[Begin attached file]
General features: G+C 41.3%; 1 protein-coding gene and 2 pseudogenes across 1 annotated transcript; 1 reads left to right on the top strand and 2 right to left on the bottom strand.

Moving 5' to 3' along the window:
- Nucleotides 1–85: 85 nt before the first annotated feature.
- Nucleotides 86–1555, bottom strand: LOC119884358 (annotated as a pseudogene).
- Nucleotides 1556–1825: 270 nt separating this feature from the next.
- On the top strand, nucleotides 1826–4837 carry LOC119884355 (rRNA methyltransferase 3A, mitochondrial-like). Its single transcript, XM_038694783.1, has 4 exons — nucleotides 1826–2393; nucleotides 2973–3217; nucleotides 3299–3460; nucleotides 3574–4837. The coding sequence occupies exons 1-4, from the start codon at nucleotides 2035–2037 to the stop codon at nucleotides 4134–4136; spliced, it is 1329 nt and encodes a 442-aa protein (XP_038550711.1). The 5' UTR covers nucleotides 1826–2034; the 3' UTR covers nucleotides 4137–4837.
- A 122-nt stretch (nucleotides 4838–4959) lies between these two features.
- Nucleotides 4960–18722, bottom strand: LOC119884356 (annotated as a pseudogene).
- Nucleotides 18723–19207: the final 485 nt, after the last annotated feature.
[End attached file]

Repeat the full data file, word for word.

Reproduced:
General features: G+C 41.3%; 1 protein-coding gene and 2 pseudogenes across 1 annotated transcript; 1 reads left to right on the top strand and 2 right to left on the bottom strand.

Moving 5' to 3' along the window:
- Nucleotides 1–85: 85 nt before the first annotated feature.
- Nucleotides 86–1555, bottom strand: LOC119884358 (annotated as a pseudogene).
- Nucleotides 1556–1825: 270 nt separating this feature from the next.
- On the top strand, nucleotides 1826–4837 carry LOC119884355 (rRNA methyltransferase 3A, mitochondrial-like). Its single transcript, XM_038694783.1, has 4 exons — nucleotides 1826–2393; nucleotides 2973–3217; nucleotides 3299–3460; nucleotides 3574–4837. The coding sequence occupies exons 1-4, from the start codon at nucleotides 2035–2037 to the stop codon at nucleotides 4134–4136; spliced, it is 1329 nt and encodes a 442-aa protein (XP_038550711.1). The 5' UTR covers nucleotides 1826–2034; the 3' UTR covers nucleotides 4137–4837.
- A 122-nt stretch (nucleotides 4838–4959) lies between these two features.
- Nucleotides 4960–18722, bottom strand: LOC119884356 (annotated as a pseudogene).
- Nucleotides 18723–19207: the final 485 nt, after the last annotated feature.